24.7.19 Human Chain
Maser, ‘Don’t Be Afraid’, Dublin, 4 December 2013. Source: Twitter @MaserArt
One of the things about Latin literature is that you can’t fault it for influence. A bit of Latin can be used and re-used by different writers, artists, and musicians across years and even centuries to create a kind of collage, greater than the sum of its parts.
When Queen Dido is falling in love in Virgil’s Aeneid (completed in 19 BCE), she confides to her sister Anna that she is ‘recognizing the traces of an old flame’ (Book 4, line 23). Dido is a widow, and after many years someone new has shaken her into thoughts of new love.
Thirteen hundred years later, this is the line that Dante Alighieri, a Florentine poet, will remember when his Virgil, now re-imagined as the poet’s guide through Hell and Purgatory in the Divine Comedy, disappears at the edge of Paradise. Virgil, as a pagan, can, in the scheme of the poem, only go so far. Dante has just caught sight of Beatrice, and he turns to Virgil ‘as a child to his mother’ to tell him that he too is now ‘recognizing the traces of an old flame’. But Virgil has disappeared, and Dante is left alone.
I turned around and to my left—just as
a little child, afraid or in distress,
will hurry to his mother—anxiously,
to say to Virgil: ‘I am left with less
than one drop of my blood that does not tremble:
I recognize the signs of the old flame.’
But Virgil had deprived us of himself,
Virgil, the gentlest father, Virgil, he
to whom I gave my self for my salvation;
and even all our ancient mother lost
was not enough to keep my cheeks, though washed
with dew, from darkening again with tears.
(Purgatorio 30. 43–54, translated by Allen Mandelbaum, taken from the Digital Dante project at Columbia University)
Or take Jesus’ words to his disciples as their boat is tossed in a storm on the Sea of Galilee. In the Latin version of Matthew’s gospel (itself a translation from Greek), he says nolite timere, ‘don’t be afraid’ (Matt. 14:27). When visiting Bulgaria for a friend’s wedding last summer, some friends and I visited the Boyana church in the forested hills above Sofia. Inside the small, dimly-lit space there is a series of amazing medieval frescoes, still intact, including one showing a few men huddled anxiously in a boat, the sea a mass of big blue-white spirals underneath. A man stands calmly in the stern, halo on his head, one arm raised as if he’s teaching a class.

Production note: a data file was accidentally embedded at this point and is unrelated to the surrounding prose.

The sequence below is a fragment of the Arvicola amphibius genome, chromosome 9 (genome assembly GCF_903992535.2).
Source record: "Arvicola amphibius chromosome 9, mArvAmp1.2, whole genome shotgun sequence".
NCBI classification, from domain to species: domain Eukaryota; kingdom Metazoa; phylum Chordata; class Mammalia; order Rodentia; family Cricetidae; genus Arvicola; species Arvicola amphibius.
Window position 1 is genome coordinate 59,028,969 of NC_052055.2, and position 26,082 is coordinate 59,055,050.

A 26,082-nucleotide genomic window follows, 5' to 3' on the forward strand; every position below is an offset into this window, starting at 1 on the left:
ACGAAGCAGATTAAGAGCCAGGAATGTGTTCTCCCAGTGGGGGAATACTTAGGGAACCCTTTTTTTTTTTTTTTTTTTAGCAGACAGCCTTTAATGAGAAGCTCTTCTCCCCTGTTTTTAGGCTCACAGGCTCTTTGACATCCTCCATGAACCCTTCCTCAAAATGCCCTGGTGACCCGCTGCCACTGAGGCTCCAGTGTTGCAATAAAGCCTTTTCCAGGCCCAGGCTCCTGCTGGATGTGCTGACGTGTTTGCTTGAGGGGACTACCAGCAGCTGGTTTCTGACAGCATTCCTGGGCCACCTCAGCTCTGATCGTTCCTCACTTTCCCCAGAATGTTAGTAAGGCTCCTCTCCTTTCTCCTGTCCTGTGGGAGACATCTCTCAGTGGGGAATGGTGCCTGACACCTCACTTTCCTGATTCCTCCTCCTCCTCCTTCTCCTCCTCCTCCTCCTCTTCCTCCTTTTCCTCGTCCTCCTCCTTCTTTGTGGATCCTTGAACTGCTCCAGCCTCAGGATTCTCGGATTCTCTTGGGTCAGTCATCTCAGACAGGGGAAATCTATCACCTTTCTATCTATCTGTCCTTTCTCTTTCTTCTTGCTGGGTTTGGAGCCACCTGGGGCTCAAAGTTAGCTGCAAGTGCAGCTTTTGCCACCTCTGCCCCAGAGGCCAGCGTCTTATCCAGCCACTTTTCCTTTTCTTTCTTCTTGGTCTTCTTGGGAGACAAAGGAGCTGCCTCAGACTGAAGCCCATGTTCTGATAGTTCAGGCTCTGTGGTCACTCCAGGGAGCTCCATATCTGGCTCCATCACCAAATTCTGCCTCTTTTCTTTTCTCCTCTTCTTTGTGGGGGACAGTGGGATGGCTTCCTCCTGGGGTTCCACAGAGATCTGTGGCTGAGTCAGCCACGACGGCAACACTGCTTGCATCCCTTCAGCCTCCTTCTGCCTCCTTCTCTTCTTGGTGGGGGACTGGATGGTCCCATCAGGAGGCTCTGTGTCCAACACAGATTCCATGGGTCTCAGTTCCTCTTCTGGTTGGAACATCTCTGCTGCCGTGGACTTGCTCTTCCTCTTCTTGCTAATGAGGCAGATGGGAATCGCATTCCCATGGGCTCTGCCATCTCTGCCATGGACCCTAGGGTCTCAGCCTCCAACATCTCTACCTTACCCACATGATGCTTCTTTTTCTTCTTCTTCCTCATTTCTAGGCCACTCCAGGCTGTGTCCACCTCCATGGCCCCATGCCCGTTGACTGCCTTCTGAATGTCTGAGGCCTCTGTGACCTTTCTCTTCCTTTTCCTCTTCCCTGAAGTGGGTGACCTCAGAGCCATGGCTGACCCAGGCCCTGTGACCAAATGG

Jesus’ words are those, slightly adapted from the plural to the singular, which Seamus Heaney put in a text message to his wife just before he died in 2013: noli timere. The artist Maser then transformed those same words, in English, into a piece of street art ‘for good people in bad times’ at the height of a bitter recession. How many re-imaginings is that? A Latin translation of a Greek text which, in Latin, became part of one of the most influential texts in European and world history; then changed from plural to singular and put into a text message, and then put into English on the side of a Dublin pub. In both the Dante and the Maser examples, there is also a final stage: what each reader or viewer takes from the words into their own experience. Whereas the first remains in what you might call high literature, Maser’s work of art puts a famous phrase at street level. I’m sure there were lots of Dublin commuters with a lot on their minds in December 2013, who knows if the Maser’s mural gave some of them a boost. At any rate, the chain of influence goes on and on.